Five IndyCar title contenders throw first haymakers in season-long fight

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With Ryan Hunter-Reay, Helio Castroneves, Scott Dixon and Simon Pagenaud ending in the top five on Sunday behind St. Petersburg winner Will Power, you had five likely title contenders already throwing down their first punch in what should be a wide-open battle for this year’s Verizon IndyCar Series championship.

In 2012, these five were the top five finishers in the championship. In 2013, all bar Hunter-Reay ended in the top five, and that was more due to his poor luck than any drop-off in performance.

Power said after the race it was a mentally exhausting drive. Hunter-Reay said he pushed as hard as he could but just couldn’t catch the Australian and his 2012 title rival.

The 2013 title protagonists had similar opinions. Castroneves said this was the best thing he could do for a championship challenge; Dixon said this was a needed points day considering the No. 9 Target team has struggled traditionally at St. Pete.

Yet perhaps Pagenaud, in fifth in the No. 77 Environmental Rail Solutions Honda for Schmidt Peterson Motorsports, described it all best.

“It’s important when you are going for a championship, you realize you can’t compete for the win to get everything out of it. And today we got the best out of the car. We certainly had a top-five car and finished fifth. So it isn’t a bad day when you build championship contention. Power won today, but we’re in really good shape.”

In no race in 2013 did these five all finish in the top five in the same race. The closest they came was at Round 2 at Barber, when Hunter-Reay won with Dixon second, Castroneves third, Power fifth and Pagenaud sixth. Charlie Kimball in fourth was the only “title interloper.”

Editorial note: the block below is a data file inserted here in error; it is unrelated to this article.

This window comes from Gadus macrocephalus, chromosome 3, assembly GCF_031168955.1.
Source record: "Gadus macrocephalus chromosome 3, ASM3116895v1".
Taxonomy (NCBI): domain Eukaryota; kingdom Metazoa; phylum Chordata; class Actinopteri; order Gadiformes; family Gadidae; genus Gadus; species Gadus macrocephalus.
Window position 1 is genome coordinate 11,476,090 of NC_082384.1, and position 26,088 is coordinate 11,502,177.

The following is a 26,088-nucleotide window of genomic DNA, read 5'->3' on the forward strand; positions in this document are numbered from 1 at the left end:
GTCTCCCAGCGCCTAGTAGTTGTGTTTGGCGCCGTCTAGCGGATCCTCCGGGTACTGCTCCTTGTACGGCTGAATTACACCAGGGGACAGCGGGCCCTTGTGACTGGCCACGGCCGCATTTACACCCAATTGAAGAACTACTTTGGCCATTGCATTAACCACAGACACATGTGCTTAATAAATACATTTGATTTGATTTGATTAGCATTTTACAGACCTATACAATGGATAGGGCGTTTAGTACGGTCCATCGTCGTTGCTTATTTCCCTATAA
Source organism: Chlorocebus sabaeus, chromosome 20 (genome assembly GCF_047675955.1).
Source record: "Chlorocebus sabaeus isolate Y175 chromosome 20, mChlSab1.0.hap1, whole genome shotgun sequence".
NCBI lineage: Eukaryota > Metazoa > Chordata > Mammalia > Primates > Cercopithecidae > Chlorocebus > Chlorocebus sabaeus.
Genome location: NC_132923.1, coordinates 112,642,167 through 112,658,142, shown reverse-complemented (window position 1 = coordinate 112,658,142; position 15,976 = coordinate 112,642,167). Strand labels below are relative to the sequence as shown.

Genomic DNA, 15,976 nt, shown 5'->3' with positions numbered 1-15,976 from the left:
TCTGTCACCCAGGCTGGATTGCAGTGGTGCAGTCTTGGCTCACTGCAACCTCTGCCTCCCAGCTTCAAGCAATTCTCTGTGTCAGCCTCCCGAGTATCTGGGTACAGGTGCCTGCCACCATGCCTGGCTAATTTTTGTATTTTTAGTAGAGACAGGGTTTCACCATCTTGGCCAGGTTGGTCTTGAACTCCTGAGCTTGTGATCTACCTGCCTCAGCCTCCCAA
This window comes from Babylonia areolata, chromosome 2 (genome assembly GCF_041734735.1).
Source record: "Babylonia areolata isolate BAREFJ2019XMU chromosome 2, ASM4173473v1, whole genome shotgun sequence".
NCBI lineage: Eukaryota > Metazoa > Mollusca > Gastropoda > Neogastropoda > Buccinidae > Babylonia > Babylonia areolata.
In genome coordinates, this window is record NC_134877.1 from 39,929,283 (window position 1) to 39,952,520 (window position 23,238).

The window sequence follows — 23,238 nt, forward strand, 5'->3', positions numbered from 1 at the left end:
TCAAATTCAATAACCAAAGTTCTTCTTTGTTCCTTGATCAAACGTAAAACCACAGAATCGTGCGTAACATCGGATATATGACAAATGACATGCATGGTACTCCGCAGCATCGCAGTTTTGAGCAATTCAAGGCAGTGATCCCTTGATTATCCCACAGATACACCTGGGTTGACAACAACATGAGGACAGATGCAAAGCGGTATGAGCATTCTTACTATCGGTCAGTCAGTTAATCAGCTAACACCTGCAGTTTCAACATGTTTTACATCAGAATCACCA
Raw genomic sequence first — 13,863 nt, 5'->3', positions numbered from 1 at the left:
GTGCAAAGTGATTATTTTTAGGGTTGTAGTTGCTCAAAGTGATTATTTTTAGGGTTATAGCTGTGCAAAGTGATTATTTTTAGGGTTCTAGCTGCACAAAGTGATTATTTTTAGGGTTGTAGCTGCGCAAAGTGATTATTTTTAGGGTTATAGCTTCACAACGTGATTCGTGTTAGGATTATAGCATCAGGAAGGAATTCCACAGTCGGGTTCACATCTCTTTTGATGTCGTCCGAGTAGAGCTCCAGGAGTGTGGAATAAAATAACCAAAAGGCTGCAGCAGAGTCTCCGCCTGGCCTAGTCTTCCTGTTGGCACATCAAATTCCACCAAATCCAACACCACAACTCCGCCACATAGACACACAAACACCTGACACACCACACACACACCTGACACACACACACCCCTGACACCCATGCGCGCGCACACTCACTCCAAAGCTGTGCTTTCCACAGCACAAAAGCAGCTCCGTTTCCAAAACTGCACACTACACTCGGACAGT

But in 2012, they came close to repeating this type of result at the St. Pete season opener. Castroneves won with Dixon second, Hunter-Reay third, Pagenaud sixth and Power seventh.

Formula E: Vergne outlasts di Grassi for Punta del Este victory

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Saturday’s Punta del Este ePrix did not disappoint, with Techeetah’s Jean-Eric Vergne and Audi Sport ABT Schaeffler’s Lucas di Grassi engaging in a thrilling battle throughout the entire race.

Vergne led the way from the pole, having been promoted up the grid after original pole sitter di Grassi was ruled to have cut a chicane during his pole lap, but di Grassi was right on the back wing of Vergne the entire way and made several attempts to get by.

The intense battle between the two, which saw them nearly lock Vergne’s rear wing with di Grassi’s front nose, stayed remarkably clean for the most part, and Vergne was able to hold off all of di Grassi’s advances, a few of which can be viewed below, to take the win.

DS Virgin Racing’s Sam Bird was also on the charge, the British driver coming from ninth on the grid to take third.

Full race results can be viewed here. The victory sees Vergne extend his points lead over Mahindra Racing’s Felix Rosenqvist, who finished fifth, to 30 points, with Vergne on 109 markers and Rosenqvist on 79.

Bird sits third with 76 points, respectively.